Networks and Attributes

August 27, 2011

In class yesterday, Ajay argued that the distinction between attributes and relations — so often made in intro-to-networks contexts — is not so clear. An attribute is a node-level variable, so centrality and any other node-level network concept is just another attribute. This is surely true, but it also a matter of semantics. Dan B prefers to use “attribute” in a more restricted way. An attribute is a characteristic of an actor themselves and not of their location in their social environment, such as their gender or attitude toward texting. In contrast, a node-level network property is a characteristic of a node’s position in the network, and can change if a tie is added or lost anywhere in the network. So gender and attitude are attributes while betweenness centrality is a node-level property. Joe said this distinction is problematic because network processes can cause attributes. For example, a person’s attitude is an attribute but it may have been formed as a result of contact with others with that attitude. But in my view the fact that attributes and network properties can cause each other is not relevant to the conceptual distinction between them; heat may cause fire but they are not the same thing.

The distinction here reminds me of the distinction between social networks and networks in general, which also came up in class. In my view, it is useful to restrict the term social network to just those cases where the nodes are entities, i.e., have agency. I can define a network in which the nodes are words and the ties indicate whether a given pair of words co-occurs in the same sentence in a given text. But I’d rather not call that a social network, and I certainly don’t want to apply social theory to it.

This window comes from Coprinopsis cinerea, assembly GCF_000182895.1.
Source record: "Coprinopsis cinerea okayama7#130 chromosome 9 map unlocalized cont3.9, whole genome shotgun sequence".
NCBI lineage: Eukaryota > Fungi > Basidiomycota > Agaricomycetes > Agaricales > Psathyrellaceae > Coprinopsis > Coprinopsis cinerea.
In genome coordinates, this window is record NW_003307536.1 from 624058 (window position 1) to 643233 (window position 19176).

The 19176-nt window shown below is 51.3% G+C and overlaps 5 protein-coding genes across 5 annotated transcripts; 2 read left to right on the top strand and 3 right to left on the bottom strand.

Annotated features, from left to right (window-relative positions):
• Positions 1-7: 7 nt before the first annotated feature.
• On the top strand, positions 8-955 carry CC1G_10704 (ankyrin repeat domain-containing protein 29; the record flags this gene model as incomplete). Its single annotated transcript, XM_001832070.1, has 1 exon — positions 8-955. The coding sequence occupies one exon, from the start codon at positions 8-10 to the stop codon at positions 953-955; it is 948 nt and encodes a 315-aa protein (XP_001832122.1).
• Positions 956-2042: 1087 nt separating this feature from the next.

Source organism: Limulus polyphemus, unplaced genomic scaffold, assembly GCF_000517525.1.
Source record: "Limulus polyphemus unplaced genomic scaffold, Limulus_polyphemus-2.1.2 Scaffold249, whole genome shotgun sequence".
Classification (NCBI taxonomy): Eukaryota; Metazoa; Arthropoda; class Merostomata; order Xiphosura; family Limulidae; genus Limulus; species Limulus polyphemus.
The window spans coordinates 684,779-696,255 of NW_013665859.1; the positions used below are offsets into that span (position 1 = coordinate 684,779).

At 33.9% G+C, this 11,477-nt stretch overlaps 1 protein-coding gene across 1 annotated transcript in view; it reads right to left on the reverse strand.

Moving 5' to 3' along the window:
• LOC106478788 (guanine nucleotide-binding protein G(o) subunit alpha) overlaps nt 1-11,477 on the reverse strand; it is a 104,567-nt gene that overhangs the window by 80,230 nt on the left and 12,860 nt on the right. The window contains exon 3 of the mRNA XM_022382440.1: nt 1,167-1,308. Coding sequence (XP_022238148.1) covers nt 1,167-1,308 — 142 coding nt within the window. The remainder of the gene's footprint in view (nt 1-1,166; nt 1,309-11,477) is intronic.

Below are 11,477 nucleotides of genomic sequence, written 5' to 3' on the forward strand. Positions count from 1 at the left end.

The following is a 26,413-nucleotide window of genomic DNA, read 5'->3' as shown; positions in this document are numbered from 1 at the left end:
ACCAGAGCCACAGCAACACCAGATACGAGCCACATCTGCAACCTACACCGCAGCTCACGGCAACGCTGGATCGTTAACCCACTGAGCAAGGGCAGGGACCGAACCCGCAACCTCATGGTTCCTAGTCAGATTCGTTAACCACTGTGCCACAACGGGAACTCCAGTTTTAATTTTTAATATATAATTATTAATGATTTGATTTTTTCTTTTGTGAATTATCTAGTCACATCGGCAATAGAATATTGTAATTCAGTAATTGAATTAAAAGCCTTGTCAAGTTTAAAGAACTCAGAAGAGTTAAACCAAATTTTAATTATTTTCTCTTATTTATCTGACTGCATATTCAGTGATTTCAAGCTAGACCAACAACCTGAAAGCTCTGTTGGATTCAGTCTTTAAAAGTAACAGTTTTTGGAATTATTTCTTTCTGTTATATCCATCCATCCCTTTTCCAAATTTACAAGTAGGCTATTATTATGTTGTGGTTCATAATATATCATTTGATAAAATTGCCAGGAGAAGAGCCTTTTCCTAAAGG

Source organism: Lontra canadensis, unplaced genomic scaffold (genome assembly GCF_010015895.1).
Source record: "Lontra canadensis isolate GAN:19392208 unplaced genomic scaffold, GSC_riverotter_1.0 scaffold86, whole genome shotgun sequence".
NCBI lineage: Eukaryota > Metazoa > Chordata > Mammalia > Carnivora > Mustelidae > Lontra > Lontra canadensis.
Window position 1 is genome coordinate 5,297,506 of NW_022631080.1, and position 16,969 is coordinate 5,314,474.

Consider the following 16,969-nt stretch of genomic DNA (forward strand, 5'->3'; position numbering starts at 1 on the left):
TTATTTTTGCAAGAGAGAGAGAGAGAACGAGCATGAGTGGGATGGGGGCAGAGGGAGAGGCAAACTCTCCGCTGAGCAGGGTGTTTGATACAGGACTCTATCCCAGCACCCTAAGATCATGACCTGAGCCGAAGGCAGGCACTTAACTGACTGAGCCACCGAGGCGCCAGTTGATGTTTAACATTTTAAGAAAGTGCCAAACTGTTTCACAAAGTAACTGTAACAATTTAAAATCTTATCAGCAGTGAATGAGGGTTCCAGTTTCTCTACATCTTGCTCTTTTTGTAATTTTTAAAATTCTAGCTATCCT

Political Networks Conference & Workshops

January 31, 2011

4th Annual Political Networks Conference and Workshops

Call for Papers

The 4th Annual Political Networks Conference and Workshops will be held June 14-18, 2011 at the Gerald R. Ford School of Public Policy, University of Michigan, Ann Arbor.  Approximately 150-200 political networks scholars from around the world are expected to be in attendance.

The study of political networks serves a key role in understanding governance, as politics is largely driven by relationships between actors, agencies, and institutions. A greater recognition of these relationships has begun to change the study of politics.  We are soliciting papers that apply network ideas, from substantive insights to methodological innovations, to topics related to American politics, international relations, comparative politics, political theory, public administration, political methodology, or other areas of politics.  We are particularly interested in proposals that are not only descriptive, but that also make causal claims with clear identification strategies.   Submissions are encouraged from a wide range of disciplines and interdisciplinary fields including, but not limited to, political science, sociology, economics, public policy, anthropology, psychology, business, information systems, mathematics, physics, and complex systems.